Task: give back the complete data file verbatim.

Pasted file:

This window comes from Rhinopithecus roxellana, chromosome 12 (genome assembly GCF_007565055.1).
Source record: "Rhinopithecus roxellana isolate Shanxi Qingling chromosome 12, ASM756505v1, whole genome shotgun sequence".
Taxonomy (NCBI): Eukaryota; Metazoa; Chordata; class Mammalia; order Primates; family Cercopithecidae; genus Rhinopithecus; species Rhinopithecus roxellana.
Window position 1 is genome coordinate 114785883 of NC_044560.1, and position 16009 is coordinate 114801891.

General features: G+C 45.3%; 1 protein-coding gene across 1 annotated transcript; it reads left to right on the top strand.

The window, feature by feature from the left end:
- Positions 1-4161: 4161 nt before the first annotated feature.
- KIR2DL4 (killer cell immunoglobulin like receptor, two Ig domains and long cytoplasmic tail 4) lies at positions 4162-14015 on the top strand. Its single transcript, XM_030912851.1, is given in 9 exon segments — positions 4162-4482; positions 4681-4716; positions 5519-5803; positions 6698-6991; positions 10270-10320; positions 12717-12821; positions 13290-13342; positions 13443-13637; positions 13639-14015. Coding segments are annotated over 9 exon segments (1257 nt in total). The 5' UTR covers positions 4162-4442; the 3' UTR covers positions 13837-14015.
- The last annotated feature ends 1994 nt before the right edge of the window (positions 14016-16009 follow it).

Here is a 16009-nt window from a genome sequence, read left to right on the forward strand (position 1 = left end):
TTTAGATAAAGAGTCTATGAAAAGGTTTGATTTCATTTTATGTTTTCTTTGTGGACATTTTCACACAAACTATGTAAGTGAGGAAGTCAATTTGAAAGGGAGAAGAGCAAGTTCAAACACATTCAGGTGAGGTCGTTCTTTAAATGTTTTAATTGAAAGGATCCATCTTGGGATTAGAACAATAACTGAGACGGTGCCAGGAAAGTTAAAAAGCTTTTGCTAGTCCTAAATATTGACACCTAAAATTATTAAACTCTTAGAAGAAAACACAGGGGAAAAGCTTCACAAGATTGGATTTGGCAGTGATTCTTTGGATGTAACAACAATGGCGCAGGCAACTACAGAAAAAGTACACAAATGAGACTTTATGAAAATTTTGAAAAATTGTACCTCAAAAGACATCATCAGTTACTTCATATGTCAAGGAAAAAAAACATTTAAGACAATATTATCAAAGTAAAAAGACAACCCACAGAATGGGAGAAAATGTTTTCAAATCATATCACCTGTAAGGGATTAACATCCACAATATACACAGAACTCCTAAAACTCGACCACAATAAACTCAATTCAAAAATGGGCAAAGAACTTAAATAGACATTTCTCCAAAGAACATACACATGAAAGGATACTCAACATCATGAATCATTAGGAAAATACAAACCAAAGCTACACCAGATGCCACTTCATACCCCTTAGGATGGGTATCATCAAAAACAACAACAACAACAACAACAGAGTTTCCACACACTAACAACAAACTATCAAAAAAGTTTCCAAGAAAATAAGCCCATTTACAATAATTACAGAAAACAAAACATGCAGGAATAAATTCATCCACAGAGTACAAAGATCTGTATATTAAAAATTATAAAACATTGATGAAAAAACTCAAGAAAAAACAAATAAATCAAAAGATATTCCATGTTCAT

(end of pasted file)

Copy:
This window comes from Rhinopithecus roxellana, chromosome 12 (genome assembly GCF_007565055.1).
Source record: "Rhinopithecus roxellana isolate Shanxi Qingling chromosome 12, ASM756505v1, whole genome shotgun sequence".
Taxonomy (NCBI): Eukaryota; Metazoa; Chordata; class Mammalia; order Primates; family Cercopithecidae; genus Rhinopithecus; species Rhinopithecus roxellana.
Window position 1 is genome coordinate 114785883 of NC_044560.1, and position 16009 is coordinate 114801891.

General features: G+C 45.3%; 1 protein-coding gene across 1 annotated transcript; it reads left to right on the top strand.

The window, feature by feature from the left end:
- Positions 1-4161: 4161 nt before the first annotated feature.
- KIR2DL4 (killer cell immunoglobulin like receptor, two Ig domains and long cytoplasmic tail 4) lies at positions 4162-14015 on the top strand. Its single transcript, XM_030912851.1, is given in 9 exon segments — positions 4162-4482; positions 4681-4716; positions 5519-5803; positions 6698-6991; positions 10270-10320; positions 12717-12821; positions 13290-13342; positions 13443-13637; positions 13639-14015. Coding segments are annotated over 9 exon segments (1257 nt in total). The 5' UTR covers positions 4162-4442; the 3' UTR covers positions 13837-14015.
- The last annotated feature ends 1994 nt before the right edge of the window (positions 14016-16009 follow it).

Here is a 16009-nt window from a genome sequence, read left to right on the forward strand (position 1 = left end):
TTTAGATAAAGAGTCTATGAAAAGGTTTGATTTCATTTTATGTTTTCTTTGTGGACATTTTCACACAAACTATGTAAGTGAGGAAGTCAATTTGAAAGGGAGAAGAGCAAGTTCAAACACATTCAGGTGAGGTCGTTCTTTAAATGTTTTAATTGAAAGGATCCATCTTGGGATTAGAACAATAACTGAGACGGTGCCAGGAAAGTTAAAAAGCTTTTGCTAGTCCTAAATATTGACACCTAAAATTATTAAACTCTTAGAAGAAAACACAGGGGAAAAGCTTCACAAGATTGGATTTGGCAGTGATTCTTTGGATGTAACAACAATGGCGCAGGCAACTACAGAAAAAGTACACAAATGAGACTTTATGAAAATTTTGAAAAATTGTACCTCAAAAGACATCATCAGTTACTTCATATGTCAAGGAAAAAAAACATTTAAGACAATATTATCAAAGTAAAAAGACAACCCACAGAATGGGAGAAAATGTTTTCAAATCATATCACCTGTAAGGGATTAACATCCACAATATACACAGAACTCCTAAAACTCGACCACAATAAACTCAATTCAAAAATGGGCAAAGAACTTAAATAGACATTTCTCCAAAGAACATACACATGAAAGGATACTCAACATCATGAATCATTAGGAAAATACAAACCAAAGCTACACCAGATGCCACTTCATACCCCTTAGGATGGGTATCATCAAAAACAACAACAACAACAACAACAGAGTTTCCACACACTAACAACAAACTATCAAAAAAGTTTCCAAGAAAATAAGCCCATTTACAATAATTACAGAAAACAAAACATGCAGGAATAAATTCATCCACAGAGTACAAAGATCTGTATATTAAAAATTATAAAACATTGATGAAAAAACTCAAGAAAAAACAAATAAATCAAAAGATATTCCATGTTCAT